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Ipte jjpailit tribune,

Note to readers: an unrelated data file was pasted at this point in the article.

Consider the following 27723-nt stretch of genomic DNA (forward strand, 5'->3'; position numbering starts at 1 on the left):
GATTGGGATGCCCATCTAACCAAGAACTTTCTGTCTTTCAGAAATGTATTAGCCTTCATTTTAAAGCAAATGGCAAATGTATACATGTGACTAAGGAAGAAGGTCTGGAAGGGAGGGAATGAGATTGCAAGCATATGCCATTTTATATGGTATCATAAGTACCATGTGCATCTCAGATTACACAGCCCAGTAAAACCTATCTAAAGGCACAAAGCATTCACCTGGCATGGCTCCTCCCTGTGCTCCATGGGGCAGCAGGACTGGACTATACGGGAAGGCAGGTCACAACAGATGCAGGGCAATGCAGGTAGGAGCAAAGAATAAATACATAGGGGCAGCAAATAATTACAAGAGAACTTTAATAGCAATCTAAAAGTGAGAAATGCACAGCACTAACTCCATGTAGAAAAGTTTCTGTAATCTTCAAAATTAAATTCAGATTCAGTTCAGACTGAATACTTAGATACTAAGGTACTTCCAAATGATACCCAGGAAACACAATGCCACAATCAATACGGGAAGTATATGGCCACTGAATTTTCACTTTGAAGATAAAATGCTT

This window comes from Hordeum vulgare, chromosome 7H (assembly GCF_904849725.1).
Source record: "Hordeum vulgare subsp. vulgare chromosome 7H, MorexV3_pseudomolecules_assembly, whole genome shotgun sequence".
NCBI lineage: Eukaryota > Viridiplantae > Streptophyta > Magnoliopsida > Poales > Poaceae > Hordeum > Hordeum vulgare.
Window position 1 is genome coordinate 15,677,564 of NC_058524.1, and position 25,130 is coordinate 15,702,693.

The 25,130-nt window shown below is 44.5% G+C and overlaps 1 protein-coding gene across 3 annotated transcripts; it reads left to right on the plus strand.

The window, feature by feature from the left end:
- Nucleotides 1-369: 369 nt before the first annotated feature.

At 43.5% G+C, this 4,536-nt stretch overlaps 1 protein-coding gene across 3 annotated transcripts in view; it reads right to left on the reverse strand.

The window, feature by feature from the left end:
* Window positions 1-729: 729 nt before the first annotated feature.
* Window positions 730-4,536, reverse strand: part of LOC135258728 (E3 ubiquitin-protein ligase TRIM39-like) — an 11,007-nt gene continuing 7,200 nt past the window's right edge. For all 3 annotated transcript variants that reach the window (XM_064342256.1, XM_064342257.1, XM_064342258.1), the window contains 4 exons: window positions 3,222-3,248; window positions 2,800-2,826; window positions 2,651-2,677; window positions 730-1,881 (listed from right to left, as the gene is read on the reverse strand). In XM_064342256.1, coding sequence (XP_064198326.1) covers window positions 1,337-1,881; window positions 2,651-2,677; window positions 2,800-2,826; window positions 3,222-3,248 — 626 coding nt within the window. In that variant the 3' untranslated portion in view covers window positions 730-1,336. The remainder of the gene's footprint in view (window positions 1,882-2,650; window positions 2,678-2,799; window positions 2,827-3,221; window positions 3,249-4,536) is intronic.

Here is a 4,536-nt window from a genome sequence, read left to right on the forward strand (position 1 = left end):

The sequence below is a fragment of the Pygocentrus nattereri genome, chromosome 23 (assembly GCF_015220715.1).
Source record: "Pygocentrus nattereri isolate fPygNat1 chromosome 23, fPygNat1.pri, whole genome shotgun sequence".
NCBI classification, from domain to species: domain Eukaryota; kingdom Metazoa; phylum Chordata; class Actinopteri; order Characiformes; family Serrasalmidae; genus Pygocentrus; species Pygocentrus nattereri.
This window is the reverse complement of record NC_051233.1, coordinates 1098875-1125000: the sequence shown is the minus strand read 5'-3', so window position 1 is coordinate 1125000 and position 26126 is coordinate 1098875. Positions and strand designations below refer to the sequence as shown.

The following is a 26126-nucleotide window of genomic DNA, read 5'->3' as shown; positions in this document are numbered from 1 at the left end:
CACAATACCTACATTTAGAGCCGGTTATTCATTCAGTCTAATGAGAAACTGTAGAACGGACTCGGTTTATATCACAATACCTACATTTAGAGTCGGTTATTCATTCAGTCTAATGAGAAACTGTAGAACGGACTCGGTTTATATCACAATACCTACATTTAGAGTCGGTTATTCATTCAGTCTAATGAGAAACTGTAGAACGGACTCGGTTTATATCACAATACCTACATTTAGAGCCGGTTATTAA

la'suml fivcry mornlnp by Ealt Lake Tribune Publishing Company. TERMS OF SUUSCniPTlON. Bally and Sunday Trlbuno. one week....! .j Dally nnd Sunday, one month J -J Dnlly nnd Sunday, two monthn J.w Dally nnd Sunday, three months Dally and Sunday, ono yenr Sunday Trlbuno. ono year... Sunday Tribune, nlr months .. b'tm I-Weekly Tribune, ono year All remittances nnd business lotters should be addressed to SALT LAKE TRIBTTNE PUD. CO., Salt Lnkfl City, Utah. R. C. Beck-with. Spcclnl Acency. Sole East ern Advertising Aecnt. Eastern office, rftnmii 3 to CO Inclusive. Trlbuno JBulldlnff. jew York. Western oco, G10-G12 Trlbuno Build Intr, Chlcoeo. Tho Trlbuno Is on sale at all the principal newa-stand In tho United States. To communication In relation to publication In or business for Tho Trlbuno should be n3 drcsscrt to any Individual or officer of thin i-orporntlon. Matter rolutlnt- to publication i-hould bn addrcsaod to tho Editor of The Trib une, and communications relatlvo to subscrip tions and advertising and other business rhould 10 addressed to Salt Lak TrJbuno Publishing Company. IKntcrcd at the Postofflce of Salt Lake- City as r-ccond-clnss matter. Whore The Tribune Is on Sale. New York Astor Houro, Waldorf-Astoria, Im perlnl llotol. fhlcairo Palmer House. Washlneton New Wlllard. Ralelch. Omahn Union Station newu-ntnnd. Portland Orccon News Acency, Hnny Ber cor, a. n. Yancy. ' , , , Los Antrclcfl Amos's Nows-Stand. DrapUIn a News Agency. Dlllnrd ICown Co, Ban Francloco Ardlnc'fl Nows Acency. N. WhcJitlev, ITotcl St. Francis. Foster A Orear. Seattle W. Elllf. Hotel Northern, J. R. Jus tice. Wilson, MoVcy Co. Denver Julius Black. Brown Hotel, Kendrick Book and Stationer" Co. Eolne Idanha Hotel. Bolso Book and MubIg Store, Arch, Cunningham & Co., H. Seller fc Co. Pocntello Chatfeo Sc Co.. Foster Zundel. Tonopah-O'Ncal & Co., A. H, Ttounawoll. Goldflcld Fltchctt Clpar Store, Hunter Adr. & Tub. Co., G. A. Marsh. Butte Kcefe Bros., J. O. Evans. Tribune Telephones: Afk for either 360 or 3SI, Bell or Independent, for all departments of tho paper. Friday, October 13, 1905. I AMERICAN CITY TICKET Mavor EZRA THOMPSON. Clt-v Attorney OGDEN HILES. City Recorder J. H. MORBTON. City Auditor RUDOLPH ALFF. City Trcaa FRANK A. SWENSON. AMERICAN COUNCIL TICKET. First Municipal "Ward. Lonjj Term I,. D. Martin. Short Term C. J. C rub tree. Second Municipal "Ward. l.onK Term E. G. O'Donnell. Short Term A- It. Cartor. Third Municipal Ward. Long Term Daniel Wolstcnholmc. Short Term H. II. Brough. Fourth Municipal Ward. Ixing Term W. Mont. Ferry. Short Term Perry J. Anson. Fifth Municipal Ward. Long Term Thomas R. Black. Short Term Martin Mulvey. Almost any Democratic aspirant can now listen to a fusion proposition wlth out becoming- Indignant. Candidate Lynch feels that he has a chance unless Apostle Smoot has fallen entirely out of the sustaining habit. Those opposed to the coming of more. Gentiles to Salt Lake will of course be careful to vote against the American party. Anyway, Mayor Morris Is not laylngi any sidewalks at present, needing, as he docs, all his time for the laying of All that Mayor Morris now lias to do to get the Big Cottonwood water bought by the city Is to pay Mr. Knud for it. Chief Lynch would have the force understand that It Is Its duty to heartl ly co-operate with the head of the de partment. Mr. Fer.pstroni might aspire to a nlgher office than that of Land and Water Commissioner, with the same chance of getting it. Associates of Apostle Smoot in the hierarchy do not think he committed any offense when he failed to sustain them, as they believe he was Insincere. While tho Republicans and Demo crats arc competing for church aid, the American party will go ahead with the work of securing the Inlluence of the voters. By maintaining uncertainty as to whether It will support the Republican , or the Democratic party, the hierarchy H can keep both from condemning church H interference. The campaign Is' well advanced, but B Mayor Morris has not yet done any H boasting about the management of the Police department during his admlnls H tratlon. Mr. Hartensteln finds It difficult to H convince Fourth precinct voters that he was hostile to the Light and Rail way company when he voted to burden It with that franchise. HOT AIR." DOESN'T COUNT. The disparity between promise nnd performance Is often very wide. It Is often, also, that the mere pretender, the self-seeker, the one who knows that he Is not able to do what he promises to do, Is the moat strenuous In insisting that his promises must be accepted as the same as though the tiling promised were alreudy done. To this latter extravagance the morn ing organ of the Morris ecclesiastical push hastened to commit Itself In the present municipal campaign. It held, and publicly claimed, that because Morris had promised additional water to the city, It must be agreed that Ave already have It. And yet It was under the Morris ad ministration that the people were I obliged a month or so ago to hold an In dignation meeting to compel the Mayor to use the water already available, at a cost so trilling as to be unworthy of mention, In order to relieve the over demand upon the pipes, and to leave In them a supply for domestic use. No such uprising of citizens was ever had in this city before, on a question of administrative efficiency. It was n con demnation of Mayor Morris from which he can never escape. And yet, he Is certainly in for a fur ther and severer condemnation in his pretense of getting water for the city from Big Cottonwood; first, because he has taken no means to meet Mr. Gif ford Pinchot's statement as an expert who has full knowledge of what he is saying, that the Big Cottonwood water is Impure, and that putting It Into the water pipes would be a menace to the health of the city; second, that he has not taken the legitimate steps neces sary to get the water. The Knudscn case Is typical of other cases. Mr. Knudsen has two water rights that the city must- have. One of these the public knows about, and has known about all along, the mill right; but no stops have been taken to get It, and It will be all the harder and the more costly to get the longer Its acquirement is put off. The other Is a larger right, for light and power pur poses on which Mr. Knudscn Is putting in a plant, and which the public has been kept In Ignorance of, although It Is claimed to date back 'five years. Oilier rights, equally necessary, are said to exist below tho point of the city's Intake. And nothing has been done to secure them. In fact, as we are told, they can't be secured at all. And yet, in spite of this dreadful blundering and bungling, this absolute failure to do anything, the public is asked to admire the great things Mayor Morris has done In adding to the water supply of tho city! To yield to that demand would be tho very stupidity of self-deception. To fail to hold the Mayor responsible for his bad faith In the expenditure of money outside of the agreement with the taxpayers, and for his costly blun ders and Inefficient preparation In the water supply would be condoning inls admlnlstratlon and encouraging un faithfulness to public trusts. THE PEEP-HOLE CONSPIRACY. The Logan Journal, so notorious for getting things mixed, for making wrongful and slanderous statements, and for saying things that It and all Its brood are sorry It gave away, has exposad Itself again. It says The Trib une ''once advocated the establishment of brothels". In Salt Lake City, and "worked to the end of securing them." It Is evident that the Journal remem bers who It was that did this, and It now counts on the forgetfulness of the pub lic, to charge that atrocity upon The Tribune, well knowing that It was the police of this city, under ecclesiastical control and suggestion in the old days, that did this foul thing. All the old residents will remember the "peep-hole" conspiracy and plot. It was one of the meanest, dirtiest plots ever carried on by man. The police force rented and fitted up certain houses for Immoral and lecherous pur poses, punctured the walls of the rooms with small holes so that what went on Inside could be seen by the police and their spl03 and agents. Then they Im ported Immoral women to beguile "the enemy," Federal officials preferred, with a view to getting their grip upon those officials to use them as they saw fit, or else bring prosecutions against them In the courts. The plot was well considered, and the faithful Saints who conceived and were carrying It out were full of zeal and hope. But It did not pan out. No one of the least prominence was caught; the lechery among "the enemy" that had been so loudly proclaimed by the Mormon orators and writers was not found, and the whole dirty scheme collapsed, after the misappropriation of considerable public money to prepare the trap and put it In working order. So scandalous, so revolting to every eenae of decency and lawful action, was this plot, so small Its game, that Mr. Varian, as District Attorney, Indignantly dismissed the case that was brought against one poor devil whom the police claimed to have caught. The scathing condemnation with which Mr. Varian denounced the villainy of public officials being en gaged In this sort of lures to crime has always been remembered with satisfaction by every right-minded per son who heard his burning words. At the same time, this matter Illus trates fairly the unscrupulous methods of the church leaders; they atop at no Indecency, halt at no outrage, to car ry out their purposes. And then, when the whole matter Is supposed to have passed out of the public memory, they have their court fool spring it as some thing that The Tribune has advocated or worked to have done. The crimes they themselves commit, they impute to others; and then de nounce the others for those things that they held to be virtues when they com mitted them. It Is a queer world any where you strike It; but at times it is doubly queer In Utah. A FIGHT FOR SALT LAKE. Besides , a general false, foolish and contemptible denial of conditions which every one knows exists here, the church organ on Thursday night car ried this imitation gem: "There may be citizens here who really think that It would be a good thing for the 'Gen tiles' to unite for the purpose of ex cluding 'Mormons' from participating In the affairs of the city and State." i There may be citizens here, also, who think that It would be a good thing for the Mormons to unite for the purpose of excluding the Gentiles from partici pating in the affairs of the city and State. We venture to say, also, that on lines thus laid down, the Mormons who would like to exclude the Gentiles from participating In the affairs of the city and State are ten to one as compared with the Gentiles who would desire to exclude the Mormons. There are also citizens here, we hear, who ' believe in the fourth dimen sion; who think that Bacon wrote Shakespeare's plays; who think that they know who "Junius" was. and "the man In the iron mask." People will be found everywhere who have strange beliefs, as Instance the Dowle tes, the Amlsh, the "Holy Jumpers." But It Is not easy to sec what specu lative questions like these have to do with the practical situation here at this time. The question is perfectly straightfor ward and single. It Is simply that this city shnll throw off the hierarchic yoke and step forth free, disenthralled, and take the place which rightfully belongs to It as a progressive, enterprising, growing metropolis, after the manner that other cities range themselves in the comity of American tradition and advancement. There Is no war upon any sect, on religious or church lines. It Is purely a fight for American sentiments, Ideas, practices. It is a fight to redeem the city from the control of reactionary forces that have left it. which had the start of all the cities of the mountains and the coust, a pitiful laggard, far In the rear of the procession. It Is a fight to give Salt Lake a chance to catch up. It Is a fight for progress, for freedom, for business. It Is a campaign to loosen the bands which have so long held the city down, and enable It to rise. And that Is the j whole matter In a nutshell. I IT IS SURELY ENOUGH. Do our friends still ask for an excuse for the existence of the American party, or Is the Conference just closed sufficient? From start to finish of that remarkable meeting, was there any thing better calculated to put a damper upon the good Intentions of the "out sider" within the Gates of Zlon? The temper of the meeting itself, not to mention the feeling expressed at the numerous auxiliaries, was surely enough to Impress even the most en thusiastic supporter of the regular parties that every charge made against the Mormon Church as an organization In politics and In business, Is fully Jus tified. Is there any good reason for doubting the sincerity of the Sunday-school teachers when they voiced the regret, no doubt pretty general, that the reli gious work In the public schools had had to be abandoned, at least In the chief places? Does any one doubt that Mrs. Smith's Injunction to the Mormon mothers, not to allow their daughters to work for the "outsider," will be very generally taken as It was intended? In fact, Is not this boycott In effect on right now? Talmage's hysterical vitu peration was no doubt from the heart; It Is quite true that among the "out siders" anything that ho might say would carry very little weight, but he was talking to his own, and to them Mr. Talmage is one of the brainiest men In the country. The failure of Reed Smoot to vote' for the sustaining of the quorum of apos tles was certainly as cowardly an eva sion of his implied promise to the com mittee at Washington, as was his "ur gent business" In San Francisco last spring. The leaders amply Illustrated that they are as they claim they are, a "pe culiar people." an alien institution, and to all Intents and purposes Inimical to every one not of their faith In this country. It did not need even the part ing shot or "prayer" of Joseph F. SmUlt to convince us of that. A prayer for mercy unon his enemies and adver saries! Or, say, a sweeping denuncia tion of all tellers of unpleasant truths. Well; we may need the prayer for mer cy; but did he need to tell his people to keep their hands off? We trow not: the Mormon people since 1845 have learned a thing or two. Senator Mc Kay, at the last session of the Legisla ture, felt moved to regret (they are al ways feeling to regret something) that Fort Douglas was where It was. None of the members had sense of humor enough to ask him If that .was the first time he had felt that way. It came up in some of the discussion as to the University-Agricultural squabble. Well, we can't say that we feel as Senator McKay did; we rather like the J Fort where It is; It is a fine, showy lit tle place, a fortress of loyalty, and we have too few of them; so few that we feel proud of It; it makes a nice ride on Sunday to go up there, and you can hear the band piny sometimes; outside of that and Its social features, we would Just as soon have It somewhere else, but for just such ebullitions as are herein referred to. Not even Mr. Smith's injunction to his followers to keep their hands off and let tho Lord punish his enemies, could make us feel any differently. In fact, one Is almost Inclined lo think that even Mr. Smith knows a thing or two; that through that beclouded, fa natical, egotistic brain a ray of light can sometimes penetrate. He may ful minate nnd sometimes almost swear; Jic may Instruct his women to boycott the Gentile houses, lest some fair maid en of Zlon should Imbibe some of the vicious doctrines of the founders of this Republic; he may regret that his ample mitt will not much longer endanger our public school system, and he may call upon (he faithful to Indulge In quiet lit tle discriminations in trude, social and political matters, but even Joseph F. gets a hunch and is wise, occasionally. THE PORTLAND EXPOSITION. The Lewis and Clark Centennial find American Pacific Exposition and Ori ental Fair (to give it Its full title) Is about over. A letter from Mr. Frank L. Merrick, manager general of the Press bureau, speaks of the approach ing end of It as "a triumphant close." And the facts fully justify him in so saying; for, as he notes, "visitors from every portion of the country have gone to Portland during the past four and a half months to see the two great ex positions the Lewis and Clark Centen nial, and the wonderful Western coun try. The eyes of the world have been turned towards Portland, Oregon, and the Pacific Northwest, which fact proves without a doubt that the Lewis and Clark Exposition has successfully accomplished Its primary object, that of exploitation of the marvelous coun try west of the Rocky Mountains." We learn from him also that aside from the fact that the Lewis and Clark Exposition has been successful In ac complishing Its purpose St has also been a financial success. The admis sions and money collected from other sources of revenue will enable the di rectorate to pay a fair percentage of the stock subscription. The attendance is rapidly climbing toward the two mil lion five hundred thousand mark, which Is likely to be reached by October 15th. The admissions have gone ahead of those at the Trans-MIsslssippI Exposi tion at Omaha, which heretofore was generally conceded to have been a most successful fair. This result Is more re markable when it is considered that within a radius of 500 miles of Omaha there live 13,000,000, while the popula tion within a similar radius of Port land is only 1,800,000. Which proves the larger attendance from distant points than that at tho Omaha fair. Utah has fared very well In awards at the Portland fair. And while It Is true that since the report of tlie Legis lative Investigation by the Utah House of Representatives, of the St. Louis awards, we may not have as high an opinion of awards as we might have had before, It Is gratifying to see that the Stale has hold its own. The exhibits from here were certainly worthy of the honors paid them. The special feature of the Fair, so far as Utah is concerned, that has caused Indignant comment from every Utahn not of the Mormon church, (and of a good many of the Mormons, too,) was the Mormon church booth down below the Utah building, which was used as a sectarian "push." No other denomina tion thus thrust itself Into public no tice in connection with this Fair, and every one but bigots and fanatics of the sect, condemned the Impudent in trusion. It is probable that the appro priation by the Legislature could not have been obtained, however, but for the programme In view to put this Mor mon sectarian booth In the neighbor hood of the Utah exhibit. No doubt, the two went together In the hierarchic mind. And that booth was a blot on the exposition. THE NON-MILITARY CHINESE. The news that the Chinese are to have military maneuvers, for the first time in the modern history of the em pire, Is read with Interest, and may be the beginning of great things. At the same time, It Is funny to see that the general In charge of these man euvers calls upon the different com mands to make such a showing that they won't be laughed at by foreign military experts who expect to be pres ent. It reminds one of the old story when British officers first began to drill and train a detachment of Chi nese soldiers. The officers worked over their task until their simple drill was fairly well done, and then began to turn the commands out at night, on alarm as though the enemy were at hand. The Chinamen responded a time or two, and then, seeing that, as they thought, they were being fooled, they didn't show up at the parade ground, when the next night alarm was sound ed, but made faces in the barrack win dows, "made snouts," with thumb to nose and outspread finger, and shouted, "No catchee." And yet, in this awaking of China to modern military systems and train ing there is a vast potential menace to her neighbors. Suppose that there arc three hundred millions of people In China, not the four hundred, millions or more commonly reckoned to be there. Think what armies that number of people might turn out! Japan, with less than fifty millions, sent out to Manchuria probably oer a million men. and had plenty of "troops left at home. China could no doubt do as well proportionately, and that would mean an army of six millions available for foreign service. But this must be a thing of the distant future, if ever. And even then, Europe or the United States would have no reason for alarm, for no sufficient number of Chinese troops to be much of a menace could by nny practical method, reach either Europe or America. S. D. EYHNS j Under! alter and Embalm or j , I Open All Night Tel. 364. j 213 Stato St., Salt Lako City. ; I GEO. G. DOYLE SCO,, j MODERN PLUMBING HOUSE HEATING TEL. 162. 211 STATE ST. "frTTyrTgJW.Wt.JKIIWIMWW4!Wl.'.M t Ml mi- TAKE TIME By the forelock and put in that D I coal beforo storms come. : ORDER I "Peacock" ROCK SPRINGS SOLD ONLY BY US. I ALWAYS ON HAND. 1 Central Coal S: Coke Co. "At the Sign of the Peacock." ! 'Phones 2600. 38 So. Main. iky- yaw- STATIONERY. Wo mamifnctiiro all kinds of ruled and printed BLANKS. We have expert paper rulor and blank book operator. Looe lcaf work a specialty. Pembroke Statiorury C. 04 W. SECOND SOUTH ST. e Phones 758. 7 FS rUeS "Were awarded to Hewlett Bros. Co. at tho State Fair for suporior quality and excellence of THREE CROWN GOODS Your grocer Is authorized to refund your money If you don't like tho "best of the cood ones," ALBERT S. REISER, 1 I JEWELER, I I 12 E. 18T SO, BELL. TEL. 2540-K. I D "Watches, Diamonds and H I REPAIR WORK A SPECIALTY. For Merii I I LASTS BIZe AND ANjr shapes I f TOxra'r B anister's rl Enamels, double soles, Vici, Kl !n - -1 Lined. Double Soles, Gun MotJ11 ' Doublo Soles. Just in for fall an wintor. 1 lege $5.50 per Pair 'E ALL SINGLE SOLES llbt- $5,00 per Pair Romneyl DEPENDABLE SHOES. 258 SO. MAIN. l no- r 1 lme WISE PARENTS ' :ePa Should have their children's teeth ixr 01?' by a careful up-to-dato dentl3t. fcstt DU. LOY E. DUNCAN. mtl' I Over Walker Bros.' Drr Goodr. Btor !,r? I Both 'phones. ' -ly i II Keitk-O Bnen Co. ill Handsome New Millinery Wl m SPECIAL SALE TODAY AT POPULAR PRICE ff u It is a small shipment which the Madam picked up w" ) in NeivYorh recently. Snap- ibl !fpir py, stylish ready-to-wear mi street hats; Polos, French Tur- M Wi ftcms and smau fancy velvet Wj III hats -trimmed with ivings, feathers and shirred fc MM velvets, in all the leading shades. M t'i The variety is suck that there arc few similar patterns. Each in- sfo A t Ifr1 ffllg dividual pattern is worth $7.50, hut the opportunity awaits the 4f W B zp neat dresser at . . . a'f pJil In g Manufacturers $10,000 Stock of Furs W iTfgSy, '-ie Manufacturer is ou his way home. In order jjjj 5itffitT? TPI to save expressage and insurance the store has been 3tfin Jj'J j Wi offered a liberal discount, the saving of -which -we will Jc $(f fne uuconimon styles those possessing original IjaP-' Mmr an( exclusive ideas in designs and trimmings have RnUj UlrjlW o never been so numerous as in this extensive exhibit i WW jltSl remarIaiuh2 versatility of the fur designers is Ukct x;!- - strikingly illustrated in this comprehensive showing, JjQku Hffi (vW Each piece is perfectly made each possesses iudivitl- SKi HujwiW PPuT, un 8e anc beauty not one piece lacking in quality, jfiWlr flsvi lr& YM n llG W'lole cnai'actenzed by an excellence of the j!pLe IS 111!! luViSll IL SCARFS Mink, Moleskin, Krimmer, Sable Fox, Hmf I I Isabolla Fox' Russian Fox, Blue Lynx, Marten, YVol- ISM ) wliliilil r I' vcrine Squirrel and Chinchilla. JttU W(k jvp . ( V Regular Prices: Regular Prices: Mv?' Wm lu) V ' ?6-00 nnd ?6'50 for 94-00 S12.00 for S8.75 Ppni' Mlf 4m' pMuIp S7.50 and 8.50 for S5.00 S16.50 and S17.50, S12.50 ffiP H A ! ilM 111 S1O.00 and S11.50, 86.75 S18.00 and S20.00, S16.00 Jj! W lilMM9Sm JACKETS Electric Seals in the plain and also Wht ' $P ''WfiS llfll trimmed with Beaver, Mink and blended Squirrel and ijjjj l(fk jf'f Electric Seal, Persian Lamb, self-trimmed, also JflJ" K AlW trimmed with Beaver, Nutria and -blended Squirrel. VK A LjgA This special stock is reduced 25 per cent to 33 1-3 per cent. f 55 ft ?5 Scarfs run in price to $100.00. ?b( m In addition 10 pe?- cent discount will be given on entire regiclar stock of furs. fl ' SUITS $T IS mm JSs Most boys wear out their suits, J7 m jw)j fT but our suits outwear the boys. h$ml V3 W V I H "sT vrJ That IS' Ur SUitS ar S ed thftt they are 81111 3NDtJ?H 'itit J good suits even after the boys have outgrown them. II t Jjfyi The reason, that a little more is paid the manufac- f' R n m jj fflU ' ip""" turer to have the suits ft little better and a llttla 1 - M I different than usual suits, H (WtS1 H 8 $2.45, $2.95 and $3.95 1 Everything that boys and girls need. P"